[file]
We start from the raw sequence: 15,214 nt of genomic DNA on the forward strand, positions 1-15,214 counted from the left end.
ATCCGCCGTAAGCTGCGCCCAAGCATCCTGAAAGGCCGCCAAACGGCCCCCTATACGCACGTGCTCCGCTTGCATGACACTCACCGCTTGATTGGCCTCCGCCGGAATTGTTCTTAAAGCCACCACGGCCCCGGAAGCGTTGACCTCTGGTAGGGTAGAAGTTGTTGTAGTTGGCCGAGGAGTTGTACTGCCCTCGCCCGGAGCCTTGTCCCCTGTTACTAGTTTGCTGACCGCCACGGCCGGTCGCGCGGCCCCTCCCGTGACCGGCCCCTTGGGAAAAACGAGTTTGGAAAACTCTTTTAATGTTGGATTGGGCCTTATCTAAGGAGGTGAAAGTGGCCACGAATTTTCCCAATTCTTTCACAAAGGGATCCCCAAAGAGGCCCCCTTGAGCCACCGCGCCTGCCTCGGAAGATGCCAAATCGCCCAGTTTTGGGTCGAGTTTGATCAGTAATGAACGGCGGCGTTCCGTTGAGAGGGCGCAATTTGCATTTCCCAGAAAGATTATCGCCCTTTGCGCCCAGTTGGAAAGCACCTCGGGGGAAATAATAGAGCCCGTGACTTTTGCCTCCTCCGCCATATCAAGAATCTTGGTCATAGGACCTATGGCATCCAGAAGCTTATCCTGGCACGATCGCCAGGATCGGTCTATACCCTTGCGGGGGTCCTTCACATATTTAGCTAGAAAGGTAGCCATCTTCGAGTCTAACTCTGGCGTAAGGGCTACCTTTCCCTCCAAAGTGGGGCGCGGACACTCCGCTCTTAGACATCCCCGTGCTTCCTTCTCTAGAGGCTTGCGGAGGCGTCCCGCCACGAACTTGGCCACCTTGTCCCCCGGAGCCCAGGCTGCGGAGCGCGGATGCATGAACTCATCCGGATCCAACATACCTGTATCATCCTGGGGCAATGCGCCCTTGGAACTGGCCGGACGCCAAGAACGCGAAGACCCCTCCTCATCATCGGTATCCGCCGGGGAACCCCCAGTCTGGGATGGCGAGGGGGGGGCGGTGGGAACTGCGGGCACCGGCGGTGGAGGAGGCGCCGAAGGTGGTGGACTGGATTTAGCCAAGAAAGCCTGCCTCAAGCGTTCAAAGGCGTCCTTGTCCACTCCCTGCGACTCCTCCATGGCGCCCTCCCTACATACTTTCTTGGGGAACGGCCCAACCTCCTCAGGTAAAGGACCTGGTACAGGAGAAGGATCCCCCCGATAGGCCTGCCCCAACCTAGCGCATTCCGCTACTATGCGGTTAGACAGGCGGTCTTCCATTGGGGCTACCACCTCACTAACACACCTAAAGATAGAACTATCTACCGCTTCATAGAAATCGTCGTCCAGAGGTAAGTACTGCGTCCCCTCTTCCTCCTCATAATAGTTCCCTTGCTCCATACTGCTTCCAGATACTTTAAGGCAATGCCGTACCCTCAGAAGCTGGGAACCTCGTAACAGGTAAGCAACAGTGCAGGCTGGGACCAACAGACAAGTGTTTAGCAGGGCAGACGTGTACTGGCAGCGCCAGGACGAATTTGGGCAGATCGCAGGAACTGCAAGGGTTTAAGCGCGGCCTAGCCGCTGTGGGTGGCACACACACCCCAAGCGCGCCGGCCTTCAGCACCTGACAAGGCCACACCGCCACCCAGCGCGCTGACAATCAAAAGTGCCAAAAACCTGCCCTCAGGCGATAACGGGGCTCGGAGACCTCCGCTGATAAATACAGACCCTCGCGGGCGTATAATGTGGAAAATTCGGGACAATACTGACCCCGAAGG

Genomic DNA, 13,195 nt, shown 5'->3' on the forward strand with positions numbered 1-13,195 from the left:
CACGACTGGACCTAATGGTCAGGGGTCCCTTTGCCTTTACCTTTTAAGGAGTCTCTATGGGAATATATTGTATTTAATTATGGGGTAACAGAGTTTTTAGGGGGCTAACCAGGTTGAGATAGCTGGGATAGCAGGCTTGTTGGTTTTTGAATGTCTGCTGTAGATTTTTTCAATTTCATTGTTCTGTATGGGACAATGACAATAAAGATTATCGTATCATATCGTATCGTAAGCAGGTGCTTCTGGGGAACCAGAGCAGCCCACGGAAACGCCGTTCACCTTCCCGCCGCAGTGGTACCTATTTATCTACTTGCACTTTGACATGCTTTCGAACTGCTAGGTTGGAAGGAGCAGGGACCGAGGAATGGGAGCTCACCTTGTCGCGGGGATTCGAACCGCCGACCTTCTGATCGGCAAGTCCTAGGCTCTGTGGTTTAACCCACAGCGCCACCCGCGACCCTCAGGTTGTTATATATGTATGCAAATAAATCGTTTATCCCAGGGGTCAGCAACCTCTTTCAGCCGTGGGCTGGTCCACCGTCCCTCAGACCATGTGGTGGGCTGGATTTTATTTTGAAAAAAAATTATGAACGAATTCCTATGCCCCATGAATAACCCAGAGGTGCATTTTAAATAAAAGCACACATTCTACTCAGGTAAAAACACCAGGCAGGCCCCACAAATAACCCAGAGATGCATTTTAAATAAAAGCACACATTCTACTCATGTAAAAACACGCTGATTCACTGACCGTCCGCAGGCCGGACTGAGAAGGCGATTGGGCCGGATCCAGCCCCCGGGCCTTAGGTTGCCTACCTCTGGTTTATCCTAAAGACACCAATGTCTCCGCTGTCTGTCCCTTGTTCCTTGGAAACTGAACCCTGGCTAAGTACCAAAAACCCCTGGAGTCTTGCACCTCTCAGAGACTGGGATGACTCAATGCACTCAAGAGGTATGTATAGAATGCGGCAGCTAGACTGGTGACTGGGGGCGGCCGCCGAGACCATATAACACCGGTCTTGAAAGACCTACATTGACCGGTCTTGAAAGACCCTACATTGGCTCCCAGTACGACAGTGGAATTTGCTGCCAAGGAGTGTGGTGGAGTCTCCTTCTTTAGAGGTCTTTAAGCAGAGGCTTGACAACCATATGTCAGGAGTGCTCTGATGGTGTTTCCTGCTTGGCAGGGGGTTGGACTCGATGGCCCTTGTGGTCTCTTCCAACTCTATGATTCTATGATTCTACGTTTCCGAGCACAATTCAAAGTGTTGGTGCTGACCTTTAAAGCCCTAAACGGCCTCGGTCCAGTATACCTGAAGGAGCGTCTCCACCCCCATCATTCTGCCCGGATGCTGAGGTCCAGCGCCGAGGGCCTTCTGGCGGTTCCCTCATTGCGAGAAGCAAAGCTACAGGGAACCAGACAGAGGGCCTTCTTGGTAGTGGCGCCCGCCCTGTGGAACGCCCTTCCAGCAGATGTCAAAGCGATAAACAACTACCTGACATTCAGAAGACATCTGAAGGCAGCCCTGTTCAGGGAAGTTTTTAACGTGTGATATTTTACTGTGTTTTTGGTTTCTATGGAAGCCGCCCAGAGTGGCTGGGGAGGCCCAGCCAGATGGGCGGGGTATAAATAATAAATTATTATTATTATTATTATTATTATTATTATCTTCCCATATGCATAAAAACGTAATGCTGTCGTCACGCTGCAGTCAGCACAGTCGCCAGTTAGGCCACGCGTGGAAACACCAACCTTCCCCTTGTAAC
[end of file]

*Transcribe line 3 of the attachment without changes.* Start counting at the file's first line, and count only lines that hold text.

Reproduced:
Genomic DNA, 13,195 nt, shown 5'->3' on the forward strand with positions numbered 1-13,195 from the left: